More than 99.9% of seasonal coronaviruses present in airborne droplets were killed when exposed to a particular wavelength of ultraviolet light that is safe to use around humans, a new study at Columbia University Irving Medical Center has found.
“Based on our results, continuous airborne disinfection with far-UVC light at the current regulatory limit could greatly reduce the level of airborne virus in indoor environments occupied by people,” says the study’s lead author David Brenner, PhD, Higgins Professor of Radiation Biophysics at Columbia University Vagelos College of Physicians and Surgeons and director of the Center for Radiological Research at Columbia University Irving Medical Center.
The research was published today in Scientific Reports.
Conventional germicidal UVC light (254 nm wavelength) can be used to disinfect unoccupied spaces such as empty hospital rooms or empty subway cars, but direct exposure to these conventional UV lamps is not possible in occupied public spaces, as this could be a health hazard.
To continuously and safely disinfect occupied indoor areas, researchers at Columbia University Irving Medical Center have been investigating far-UVC light (222 nm wavelength). Far-UVC light cannot penetrate the tear layer of the eye or the outer dead-cell layer of skin and so it cannot reach or damage living cells in the body.
The researchers had previously shown that far-UVC light can safely kill airborne influenza viruses.
The new paper extends their research to seasonal coronaviruses, which are structurally similar to the SARS-CoV-2 virus that causes COVID-19.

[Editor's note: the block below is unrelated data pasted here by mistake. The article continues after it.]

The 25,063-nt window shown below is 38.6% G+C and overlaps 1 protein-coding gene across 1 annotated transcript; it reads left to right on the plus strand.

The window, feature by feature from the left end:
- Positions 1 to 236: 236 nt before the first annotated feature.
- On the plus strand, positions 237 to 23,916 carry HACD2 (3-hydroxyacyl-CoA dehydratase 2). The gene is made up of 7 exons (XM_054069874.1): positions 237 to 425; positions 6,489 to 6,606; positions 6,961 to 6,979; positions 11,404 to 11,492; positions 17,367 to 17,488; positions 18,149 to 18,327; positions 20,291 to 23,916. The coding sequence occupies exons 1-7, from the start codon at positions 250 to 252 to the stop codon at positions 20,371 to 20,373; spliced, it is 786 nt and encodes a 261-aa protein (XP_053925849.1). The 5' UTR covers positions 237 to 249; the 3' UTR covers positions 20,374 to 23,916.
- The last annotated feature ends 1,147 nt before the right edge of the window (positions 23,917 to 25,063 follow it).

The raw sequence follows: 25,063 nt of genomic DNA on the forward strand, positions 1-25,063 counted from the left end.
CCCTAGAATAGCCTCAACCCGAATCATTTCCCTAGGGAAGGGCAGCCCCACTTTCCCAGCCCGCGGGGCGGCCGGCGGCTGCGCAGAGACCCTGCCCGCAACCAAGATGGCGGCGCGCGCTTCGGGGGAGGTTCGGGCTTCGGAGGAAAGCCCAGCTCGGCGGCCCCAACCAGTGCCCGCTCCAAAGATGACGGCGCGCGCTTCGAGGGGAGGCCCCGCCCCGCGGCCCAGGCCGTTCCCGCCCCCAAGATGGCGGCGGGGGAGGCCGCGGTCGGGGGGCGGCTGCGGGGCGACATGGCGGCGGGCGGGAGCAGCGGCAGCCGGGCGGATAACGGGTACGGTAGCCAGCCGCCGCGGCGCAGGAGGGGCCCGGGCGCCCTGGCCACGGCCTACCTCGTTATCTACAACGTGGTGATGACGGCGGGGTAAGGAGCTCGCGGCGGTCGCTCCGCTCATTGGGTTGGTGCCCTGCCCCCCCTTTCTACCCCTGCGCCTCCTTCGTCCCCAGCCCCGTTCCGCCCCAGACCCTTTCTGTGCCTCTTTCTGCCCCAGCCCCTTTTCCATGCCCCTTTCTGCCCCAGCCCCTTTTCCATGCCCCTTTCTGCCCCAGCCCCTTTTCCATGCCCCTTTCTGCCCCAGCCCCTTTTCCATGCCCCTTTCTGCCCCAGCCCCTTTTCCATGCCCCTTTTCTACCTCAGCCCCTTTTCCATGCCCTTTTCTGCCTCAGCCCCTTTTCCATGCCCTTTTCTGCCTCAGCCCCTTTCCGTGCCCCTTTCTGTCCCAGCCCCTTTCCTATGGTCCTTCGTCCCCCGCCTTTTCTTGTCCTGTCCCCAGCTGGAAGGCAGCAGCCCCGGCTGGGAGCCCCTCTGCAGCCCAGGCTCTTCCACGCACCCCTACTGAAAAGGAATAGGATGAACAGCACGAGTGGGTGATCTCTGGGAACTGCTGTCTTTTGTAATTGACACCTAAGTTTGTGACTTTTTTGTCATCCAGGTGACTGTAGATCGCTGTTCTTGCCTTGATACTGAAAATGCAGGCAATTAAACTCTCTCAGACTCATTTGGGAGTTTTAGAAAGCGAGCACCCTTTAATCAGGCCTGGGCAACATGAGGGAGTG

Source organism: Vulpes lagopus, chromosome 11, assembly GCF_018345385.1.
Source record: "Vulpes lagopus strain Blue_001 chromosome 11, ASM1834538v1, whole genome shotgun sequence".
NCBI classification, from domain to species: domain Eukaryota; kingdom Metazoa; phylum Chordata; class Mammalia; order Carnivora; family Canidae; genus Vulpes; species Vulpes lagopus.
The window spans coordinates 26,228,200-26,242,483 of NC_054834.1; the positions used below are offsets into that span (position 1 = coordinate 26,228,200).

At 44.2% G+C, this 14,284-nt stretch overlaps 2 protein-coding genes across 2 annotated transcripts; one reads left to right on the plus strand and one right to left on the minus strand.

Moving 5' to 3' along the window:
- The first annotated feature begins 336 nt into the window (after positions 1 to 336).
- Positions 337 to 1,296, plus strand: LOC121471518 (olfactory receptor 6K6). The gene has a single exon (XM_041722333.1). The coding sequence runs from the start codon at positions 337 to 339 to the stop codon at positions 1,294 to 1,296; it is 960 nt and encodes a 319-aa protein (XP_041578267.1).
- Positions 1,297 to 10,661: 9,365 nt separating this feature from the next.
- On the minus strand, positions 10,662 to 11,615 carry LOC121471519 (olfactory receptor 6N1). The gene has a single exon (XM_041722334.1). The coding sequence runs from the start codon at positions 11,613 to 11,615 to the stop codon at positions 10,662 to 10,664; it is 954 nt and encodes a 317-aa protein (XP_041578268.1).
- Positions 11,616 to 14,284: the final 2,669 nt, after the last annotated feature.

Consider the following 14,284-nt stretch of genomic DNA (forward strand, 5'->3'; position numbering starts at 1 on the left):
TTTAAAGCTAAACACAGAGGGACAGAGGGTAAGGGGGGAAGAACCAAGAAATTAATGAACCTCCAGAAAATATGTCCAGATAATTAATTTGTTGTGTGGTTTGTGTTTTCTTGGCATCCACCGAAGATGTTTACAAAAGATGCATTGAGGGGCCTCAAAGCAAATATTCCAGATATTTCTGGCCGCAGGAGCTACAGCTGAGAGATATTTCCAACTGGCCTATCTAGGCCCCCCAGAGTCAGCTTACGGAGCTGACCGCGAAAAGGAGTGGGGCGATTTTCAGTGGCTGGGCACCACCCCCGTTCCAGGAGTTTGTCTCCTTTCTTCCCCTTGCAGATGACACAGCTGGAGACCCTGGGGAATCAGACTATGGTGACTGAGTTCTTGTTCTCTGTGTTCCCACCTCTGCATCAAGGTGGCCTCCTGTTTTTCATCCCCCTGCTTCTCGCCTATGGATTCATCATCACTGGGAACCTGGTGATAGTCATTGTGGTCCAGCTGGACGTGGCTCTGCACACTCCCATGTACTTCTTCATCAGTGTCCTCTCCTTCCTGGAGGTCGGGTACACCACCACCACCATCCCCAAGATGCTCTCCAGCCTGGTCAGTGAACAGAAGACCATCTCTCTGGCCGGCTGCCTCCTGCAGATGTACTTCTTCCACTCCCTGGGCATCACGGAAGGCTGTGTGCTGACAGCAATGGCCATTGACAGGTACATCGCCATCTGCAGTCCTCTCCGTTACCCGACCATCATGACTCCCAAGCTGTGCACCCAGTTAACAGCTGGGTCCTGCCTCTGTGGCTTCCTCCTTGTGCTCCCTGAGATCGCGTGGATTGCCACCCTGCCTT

In the study, the researchers used a misting device to aerosolize two common coronaviruses. The aerosols containing coronavirus were then flowed through the air in front of a far-UVC lamp. After exposure to far-UVC light, the researchers tested to see how many of the viruses were still alive.
The researchers found that more than 99.9% of the exposed virus had been killed by a very low exposure to far-UVC light.
Based on their results, the researchers estimate that continuous exposure to far-UVC light at the current regulatory limit would kill 90% of airborne viruses in about 8 minutes, 95% in about 11 minutes, 99% in about 16 minutes, and 99.9% in about 25 minutes.
Using far-UVC light in occupied indoor spaces
The sensitivity of the coronaviruses to far-UVC light suggests that it may be feasible and safe to use overhead far-UVC lamps in occupied indoor public places to markedly reduce the risk of person-to-person transmission of coronaviruses, as well as other viruses such as influenza.
Ongoing studies with SARS-CoV-2
In a separate ongoing study, the researchers are testing the efficacy of far-UVC light against airborne SARS-CoV-2. Preliminary data suggest that far-UVC light is just as effective at killing SARS-CoV-2.
“Far-UVC light doesn’t really discriminate between coronavirus types, so we expected that it would kill SARS-CoV-2 in just the same way,” Brenner says. “Since SARS-CoV-2 is largely spread via droplets and aerosols that are coughed and sneezed into the air, it’s important to have a tool that can safely inactivate the virus while it’s in the air, particularly while people are around.
“Because it’s safe to use in occupied spaces like hospitals, buses, planes, trains, train stations, schools, restaurants, offices, theaters, gyms, and anywhere that people gather indoors, far-UVC light could be used in combination with other measures, like wearing face masks and washing hands, to limit the transmission of SARS-CoV-2 and other viruses.”
The paper is titled, “Far-UVC light (222-nm) efficiently and safely inactivates airborne coronaviruses.”
The other authors (all CUIMC) are Manuela Buonnano, David Welch, and Igor Shuryak.
The study was funded by the Shostack Foundation and the NIH (grant R42-AI125006-03).
The authors declare that the Trustees of Columbia University in the City of New York have a pending patent on the technology: “Apparatus, method and system for selectively affecting and/or killing a virus.”
The authors declare no additional financial or other conflicts of interest.